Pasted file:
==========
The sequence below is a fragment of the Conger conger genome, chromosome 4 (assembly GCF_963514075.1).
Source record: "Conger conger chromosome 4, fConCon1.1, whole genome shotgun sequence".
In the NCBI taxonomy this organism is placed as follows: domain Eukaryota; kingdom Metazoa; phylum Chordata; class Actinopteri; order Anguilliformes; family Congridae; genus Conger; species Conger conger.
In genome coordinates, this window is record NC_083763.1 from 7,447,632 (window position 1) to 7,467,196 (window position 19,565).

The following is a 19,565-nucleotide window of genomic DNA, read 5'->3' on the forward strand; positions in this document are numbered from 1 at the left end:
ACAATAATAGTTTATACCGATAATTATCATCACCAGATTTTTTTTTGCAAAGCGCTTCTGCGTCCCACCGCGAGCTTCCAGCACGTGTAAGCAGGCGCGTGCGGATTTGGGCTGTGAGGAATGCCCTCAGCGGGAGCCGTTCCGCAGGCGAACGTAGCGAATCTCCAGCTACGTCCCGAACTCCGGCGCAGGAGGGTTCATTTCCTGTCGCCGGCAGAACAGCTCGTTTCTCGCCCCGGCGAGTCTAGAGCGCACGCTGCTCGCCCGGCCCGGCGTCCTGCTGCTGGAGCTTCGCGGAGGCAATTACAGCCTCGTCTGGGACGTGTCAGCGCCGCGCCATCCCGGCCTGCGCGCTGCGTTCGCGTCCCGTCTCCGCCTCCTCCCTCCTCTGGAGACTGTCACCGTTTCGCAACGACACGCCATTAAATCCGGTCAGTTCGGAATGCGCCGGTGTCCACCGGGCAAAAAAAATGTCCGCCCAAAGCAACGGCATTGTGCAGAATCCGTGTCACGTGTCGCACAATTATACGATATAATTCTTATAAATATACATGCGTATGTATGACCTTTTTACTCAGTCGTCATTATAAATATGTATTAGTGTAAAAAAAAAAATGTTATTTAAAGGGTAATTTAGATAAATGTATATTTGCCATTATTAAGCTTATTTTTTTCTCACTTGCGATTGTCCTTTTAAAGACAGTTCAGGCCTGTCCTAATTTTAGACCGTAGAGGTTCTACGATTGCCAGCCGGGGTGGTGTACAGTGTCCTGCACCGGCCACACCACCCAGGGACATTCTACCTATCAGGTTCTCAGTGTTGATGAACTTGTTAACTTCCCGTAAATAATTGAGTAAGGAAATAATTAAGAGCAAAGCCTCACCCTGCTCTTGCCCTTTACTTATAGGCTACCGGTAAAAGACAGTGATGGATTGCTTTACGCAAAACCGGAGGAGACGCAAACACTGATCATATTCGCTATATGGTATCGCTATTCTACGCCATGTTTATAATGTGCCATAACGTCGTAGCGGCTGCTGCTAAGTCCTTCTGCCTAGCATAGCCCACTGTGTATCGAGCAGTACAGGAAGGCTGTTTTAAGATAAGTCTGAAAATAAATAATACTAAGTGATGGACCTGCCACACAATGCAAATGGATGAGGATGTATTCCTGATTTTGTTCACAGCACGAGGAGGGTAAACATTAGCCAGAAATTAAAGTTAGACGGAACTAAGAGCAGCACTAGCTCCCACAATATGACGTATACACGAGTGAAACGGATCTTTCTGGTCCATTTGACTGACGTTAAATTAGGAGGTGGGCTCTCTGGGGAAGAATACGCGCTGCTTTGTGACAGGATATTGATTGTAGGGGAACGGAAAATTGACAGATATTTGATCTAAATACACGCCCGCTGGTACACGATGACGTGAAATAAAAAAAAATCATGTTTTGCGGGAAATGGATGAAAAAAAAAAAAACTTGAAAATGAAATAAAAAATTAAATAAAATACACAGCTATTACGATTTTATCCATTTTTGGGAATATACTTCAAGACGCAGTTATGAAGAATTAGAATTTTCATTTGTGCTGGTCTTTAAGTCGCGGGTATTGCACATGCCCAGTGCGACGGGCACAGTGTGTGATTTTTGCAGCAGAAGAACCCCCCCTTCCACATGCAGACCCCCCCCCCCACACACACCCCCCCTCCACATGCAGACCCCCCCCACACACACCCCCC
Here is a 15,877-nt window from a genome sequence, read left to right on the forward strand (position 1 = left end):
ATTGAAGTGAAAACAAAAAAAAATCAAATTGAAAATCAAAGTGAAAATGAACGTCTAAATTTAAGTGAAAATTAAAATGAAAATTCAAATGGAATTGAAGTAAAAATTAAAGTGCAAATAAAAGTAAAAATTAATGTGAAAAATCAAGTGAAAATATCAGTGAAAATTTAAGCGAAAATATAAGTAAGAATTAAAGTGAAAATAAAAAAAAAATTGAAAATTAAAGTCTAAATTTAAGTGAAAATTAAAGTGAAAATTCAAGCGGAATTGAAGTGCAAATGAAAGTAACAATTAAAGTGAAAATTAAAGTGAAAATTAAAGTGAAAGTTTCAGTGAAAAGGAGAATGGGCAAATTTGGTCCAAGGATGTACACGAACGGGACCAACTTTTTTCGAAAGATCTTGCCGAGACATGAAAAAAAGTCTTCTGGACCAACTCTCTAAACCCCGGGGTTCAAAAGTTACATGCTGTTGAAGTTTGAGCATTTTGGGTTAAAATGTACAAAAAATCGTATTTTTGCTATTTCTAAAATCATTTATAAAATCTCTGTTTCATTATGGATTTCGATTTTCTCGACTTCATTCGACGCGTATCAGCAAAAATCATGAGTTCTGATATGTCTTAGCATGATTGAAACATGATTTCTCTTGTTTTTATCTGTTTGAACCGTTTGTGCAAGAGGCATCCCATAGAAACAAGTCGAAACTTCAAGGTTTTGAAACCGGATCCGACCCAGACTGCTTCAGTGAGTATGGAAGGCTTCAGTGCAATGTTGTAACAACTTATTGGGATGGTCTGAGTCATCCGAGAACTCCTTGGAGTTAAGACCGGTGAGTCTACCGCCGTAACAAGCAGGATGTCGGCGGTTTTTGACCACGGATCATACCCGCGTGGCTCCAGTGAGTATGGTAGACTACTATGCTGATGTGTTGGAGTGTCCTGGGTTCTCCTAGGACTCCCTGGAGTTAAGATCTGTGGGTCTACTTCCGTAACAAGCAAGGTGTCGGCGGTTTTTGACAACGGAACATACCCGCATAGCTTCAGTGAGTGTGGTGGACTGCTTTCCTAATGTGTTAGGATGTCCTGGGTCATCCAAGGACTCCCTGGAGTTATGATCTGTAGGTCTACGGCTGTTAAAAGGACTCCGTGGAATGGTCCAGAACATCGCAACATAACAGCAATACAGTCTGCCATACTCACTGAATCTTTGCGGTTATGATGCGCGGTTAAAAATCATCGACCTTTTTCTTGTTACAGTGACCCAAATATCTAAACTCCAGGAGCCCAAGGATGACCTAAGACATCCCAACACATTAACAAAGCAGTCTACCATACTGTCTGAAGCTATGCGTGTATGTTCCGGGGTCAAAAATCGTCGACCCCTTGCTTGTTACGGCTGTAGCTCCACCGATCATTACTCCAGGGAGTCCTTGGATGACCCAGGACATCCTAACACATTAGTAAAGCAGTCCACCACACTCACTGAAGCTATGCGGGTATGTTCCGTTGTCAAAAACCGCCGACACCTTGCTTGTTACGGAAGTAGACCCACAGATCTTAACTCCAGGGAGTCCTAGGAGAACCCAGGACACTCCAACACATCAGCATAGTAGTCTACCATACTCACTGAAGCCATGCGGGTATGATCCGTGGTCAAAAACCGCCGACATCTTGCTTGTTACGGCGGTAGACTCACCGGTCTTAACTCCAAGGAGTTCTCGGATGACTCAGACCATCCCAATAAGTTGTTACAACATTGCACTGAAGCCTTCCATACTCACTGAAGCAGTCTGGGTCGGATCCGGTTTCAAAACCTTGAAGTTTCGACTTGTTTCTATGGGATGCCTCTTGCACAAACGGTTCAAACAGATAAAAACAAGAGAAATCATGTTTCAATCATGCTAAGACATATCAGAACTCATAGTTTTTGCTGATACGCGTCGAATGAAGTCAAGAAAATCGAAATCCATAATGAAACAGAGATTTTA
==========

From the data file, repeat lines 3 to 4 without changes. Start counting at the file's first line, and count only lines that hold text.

In the NCBI taxonomy this organism is placed as follows: domain Eukaryota; kingdom Metazoa; phylum Chordata; class Actinopteri; order Anguilliformes; family Congridae; genus Conger; species Conger conger.
In genome coordinates, this window is record NC_083763.1 from 7,447,632 (window position 1) to 7,467,196 (window position 19,565).